There is a volatility virus in the present markets as good news and bad news are amplified beyond th...
Why the Dollar Might Rally Further
05/21/2013 9:00 am EST
The US dollar has surged to its highest since late 2010, and there are some big “ifs,” but if things fall into place it could rocket even higher, says DailyFX quantitative strategist David Rodriguez.
The US dollar has surged to its highest levels since late 2010. Why do I think it has further room to run?
Put simply, markets were far too quiet coming into this. The dollar surge was long overdue.
Below we plot the Dow Jones FXCM Dollar Index (USDOLLAR) against the DailyFX 1-Month Volatility Index. Without getting lost in the details, the volatility index measures prices that traders are paying for volatility; “one-month” indicates that these are prices for the month ahead.
If it’s high, it means that traders think the dollar is going to move significantly. If it’s low, the opposite is true. We note major downtrends (green) in volatility prices as well as major dollar breakouts (red), coded by colors below.
Dow Jones FXCM Dollar Index (USDOLLAR) Versus Volatility Prices on One-Month FX Options
Vols are once again exploding higher off of an intermediate low, but they haven’t even taken out year-to-date peaks. The substantial volatility break in January marked the start of a substantial dollar surge, and yet the USDOLLAR itself is well-below 2010 highs.
There’s obviously risk that vols won’t break to higher highs, but if they do, we think that the USDOLLAR could easily follow through to 2010 peaks near 11,000. To put that into context, the EUR/USD hit multi-year lows of $1.19 at the time. That could mean the EUR/USD moves nearly 1000 pips lower if vols surge further.
But why might vols continue their recent moves?
The most remarkable feature of the current dollar surge is that it’s happening while (mostly) everything else is quiet. There seems to be a positive feedback loop involving gold prices/commodities and the greenback.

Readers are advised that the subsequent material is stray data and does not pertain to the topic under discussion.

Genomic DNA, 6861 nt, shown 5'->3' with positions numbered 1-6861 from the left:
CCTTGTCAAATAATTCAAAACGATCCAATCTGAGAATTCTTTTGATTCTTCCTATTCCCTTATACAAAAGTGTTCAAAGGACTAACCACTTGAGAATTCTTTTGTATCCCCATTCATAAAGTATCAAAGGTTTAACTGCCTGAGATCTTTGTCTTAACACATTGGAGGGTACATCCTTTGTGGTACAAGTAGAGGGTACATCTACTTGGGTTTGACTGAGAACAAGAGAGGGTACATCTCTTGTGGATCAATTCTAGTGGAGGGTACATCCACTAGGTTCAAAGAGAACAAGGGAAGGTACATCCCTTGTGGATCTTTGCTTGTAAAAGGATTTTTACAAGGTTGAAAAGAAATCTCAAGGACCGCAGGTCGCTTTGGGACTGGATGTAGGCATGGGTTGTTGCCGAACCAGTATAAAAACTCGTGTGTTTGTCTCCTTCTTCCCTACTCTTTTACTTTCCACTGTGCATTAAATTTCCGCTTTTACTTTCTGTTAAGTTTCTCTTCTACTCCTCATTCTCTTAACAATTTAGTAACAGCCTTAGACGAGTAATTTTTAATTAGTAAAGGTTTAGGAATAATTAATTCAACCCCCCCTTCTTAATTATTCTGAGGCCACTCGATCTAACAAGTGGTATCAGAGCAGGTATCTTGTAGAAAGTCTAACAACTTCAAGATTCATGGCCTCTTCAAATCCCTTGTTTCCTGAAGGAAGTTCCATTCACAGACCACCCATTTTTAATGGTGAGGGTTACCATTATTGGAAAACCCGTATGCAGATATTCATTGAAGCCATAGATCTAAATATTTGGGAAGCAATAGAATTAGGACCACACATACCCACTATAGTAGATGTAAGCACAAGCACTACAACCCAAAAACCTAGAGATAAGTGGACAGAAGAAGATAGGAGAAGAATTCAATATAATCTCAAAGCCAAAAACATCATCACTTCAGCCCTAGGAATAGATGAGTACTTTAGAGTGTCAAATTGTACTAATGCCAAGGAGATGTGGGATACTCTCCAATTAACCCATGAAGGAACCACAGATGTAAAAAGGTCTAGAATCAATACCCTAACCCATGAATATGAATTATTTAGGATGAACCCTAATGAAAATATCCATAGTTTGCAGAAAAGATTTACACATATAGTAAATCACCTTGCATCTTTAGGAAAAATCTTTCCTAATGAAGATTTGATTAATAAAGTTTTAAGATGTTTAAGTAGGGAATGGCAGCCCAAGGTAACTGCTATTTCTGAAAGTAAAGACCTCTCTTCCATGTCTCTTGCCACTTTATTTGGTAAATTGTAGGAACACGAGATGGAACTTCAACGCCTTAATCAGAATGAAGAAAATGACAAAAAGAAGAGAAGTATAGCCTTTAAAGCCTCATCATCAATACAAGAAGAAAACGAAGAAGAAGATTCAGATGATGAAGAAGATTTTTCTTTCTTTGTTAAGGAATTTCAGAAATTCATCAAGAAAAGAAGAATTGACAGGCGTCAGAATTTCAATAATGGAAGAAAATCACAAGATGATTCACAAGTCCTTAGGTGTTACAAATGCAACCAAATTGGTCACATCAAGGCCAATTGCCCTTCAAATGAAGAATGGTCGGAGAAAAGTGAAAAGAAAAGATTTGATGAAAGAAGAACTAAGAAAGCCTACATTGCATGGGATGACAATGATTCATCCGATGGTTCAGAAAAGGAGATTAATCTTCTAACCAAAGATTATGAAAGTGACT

Why’s the dollar up? Because gold is down. Why’s gold down? Because the dollar’s up. And so on…but the S&P 500 doesn’t seem to care.
But what if other major asset classes really start moving? That’s obviously a big “if.”
The S&P 500 rally has been its most consistent since a number of critical peaks, while we’re starting to see evidence that “the crowd” is finally beginning to capitulate and getting long the SPX500. And to be fair to American equity markets—they’re not even the worst offenders. The Japanese TOPIX is up an almost-unbelievable 70+% since November!
NEXT PAGE: How to Play a Larger Dollar Surge|pagebreak|
Why’s the S&P 500 at fresh records today? You might argue that Friday’s strong Consumer Confidence and Leading Indicators data forced the move. I think it mostly has to do with the fact that it’s a day that ends in the letter “Y.”
If and when the S&P 500 sells off, watch out below. This will almost certainly coincide with a burst of the bond bubble—which could only add fuel to the virtually guaranteed dollar rally.
If you’ve read this far, you probably see some merit in my argument and/or you have nothing better to do (I hope it’s the former). If you’re like me and think this is the start of a larger dollar surge, here’s how I’m looking to play it:
DailyFX PLUS Trading Strategies Snapshot
Our retail sentiment-based trading strategies continue to buy the US dollar across the board, and they’ll likely continue doing so as long as our retail trader sample continues to do the opposite.
I think those USD-long positions are especially attractive in currencies with higher volatility prices. I compare current vols to their 90-calendar day trading range to produce a standard metric with which to pick currencies. Below is that strategy bias table:
Strategy Preferences Broken Down by Volatility Prices and Currency Trends
The table above makes it clear that traders are paying big prices for AUD/USD, USD/CHF, NZD/USD, USD/CAD, and EUR/CHF volatility in particular. Far be it from me to second-guess some of the most sophisticated traders in the world—these are the pairs which I’ll watch.
I’m not alone here: our senior technical and market strategists believe the Australian dollar and Swiss franc could be among the biggest losers against the resurgent greenback.
Could the dollar rally further even if the S&P 500 and bond markets continue their incredible runs? Recent history suggests it could. But if we’re truly at key inflection points in other markets, the dollar could go much, much higher.
And to be clear it’s not often a great idea to get long the USD into Friday’s close, but we suspect this week will bring further opportunities. If the dollar pulls back, I’ll treat it as an opportunity to buy.
By David Rodriguez, Quantitative Strategist, DailyFX
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